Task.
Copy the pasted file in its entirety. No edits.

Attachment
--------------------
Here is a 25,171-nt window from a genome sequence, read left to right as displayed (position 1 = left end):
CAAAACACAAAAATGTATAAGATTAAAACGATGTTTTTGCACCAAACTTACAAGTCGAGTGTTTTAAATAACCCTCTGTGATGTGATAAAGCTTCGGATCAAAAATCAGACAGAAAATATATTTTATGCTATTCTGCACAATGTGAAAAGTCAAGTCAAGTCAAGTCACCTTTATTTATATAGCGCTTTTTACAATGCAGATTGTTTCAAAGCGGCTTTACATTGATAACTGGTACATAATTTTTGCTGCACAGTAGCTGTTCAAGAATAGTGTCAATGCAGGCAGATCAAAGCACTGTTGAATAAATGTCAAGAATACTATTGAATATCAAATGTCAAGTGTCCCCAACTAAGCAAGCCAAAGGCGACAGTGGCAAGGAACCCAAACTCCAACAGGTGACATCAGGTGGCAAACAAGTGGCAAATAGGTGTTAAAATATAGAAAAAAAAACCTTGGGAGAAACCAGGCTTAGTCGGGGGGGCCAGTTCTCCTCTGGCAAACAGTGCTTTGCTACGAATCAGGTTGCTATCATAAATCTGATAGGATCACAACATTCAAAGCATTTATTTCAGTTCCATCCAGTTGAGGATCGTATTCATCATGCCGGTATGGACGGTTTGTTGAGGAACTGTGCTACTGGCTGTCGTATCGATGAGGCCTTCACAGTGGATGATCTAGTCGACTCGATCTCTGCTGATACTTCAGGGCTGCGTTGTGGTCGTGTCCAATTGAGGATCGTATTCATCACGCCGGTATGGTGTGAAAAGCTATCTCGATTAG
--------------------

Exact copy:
Here is a 25,171-nt window from a genome sequence, read left to right as displayed (position 1 = left end):
CAAAACACAAAAATGTATAAGATTAAAACGATGTTTTTGCACCAAACTTACAAGTCGAGTGTTTTAAATAACCCTCTGTGATGTGATAAAGCTTCGGATCAAAAATCAGACAGAAAATATATTTTATGCTATTCTGCACAATGTGAAAAGTCAAGTCAAGTCAAGTCACCTTTATTTATATAGCGCTTTTTACAATGCAGATTGTTTCAAAGCGGCTTTACATTGATAACTGGTACATAATTTTTGCTGCACAGTAGCTGTTCAAGAATAGTGTCAATGCAGGCAGATCAAAGCACTGTTGAATAAATGTCAAGAATACTATTGAATATCAAATGTCAAGTGTCCCCAACTAAGCAAGCCAAAGGCGACAGTGGCAAGGAACCCAAACTCCAACAGGTGACATCAGGTGGCAAACAAGTGGCAAATAGGTGTTAAAATATAGAAAAAAAAACCTTGGGAGAAACCAGGCTTAGTCGGGGGGGCCAGTTCTCCTCTGGCAAACAGTGCTTTGCTACGAATCAGGTTGCTATCATAAATCTGATAGGATCACAACATTCAAAGCATTTATTTCAGTTCCATCCAGTTGAGGATCGTATTCATCATGCCGGTATGGACGGTTTGTTGAGGAACTGTGCTACTGGCTGTCGTATCGATGAGGCCTTCACAGTGGATGATCTAGTCGACTCGATCTCTGCTGATACTTCAGGGCTGCGTTGTGGTCGTGTCCAATTGAGGATCGTATTCATCACGCCGGTATGGTGTGAAAAGCTATCTCGATTAG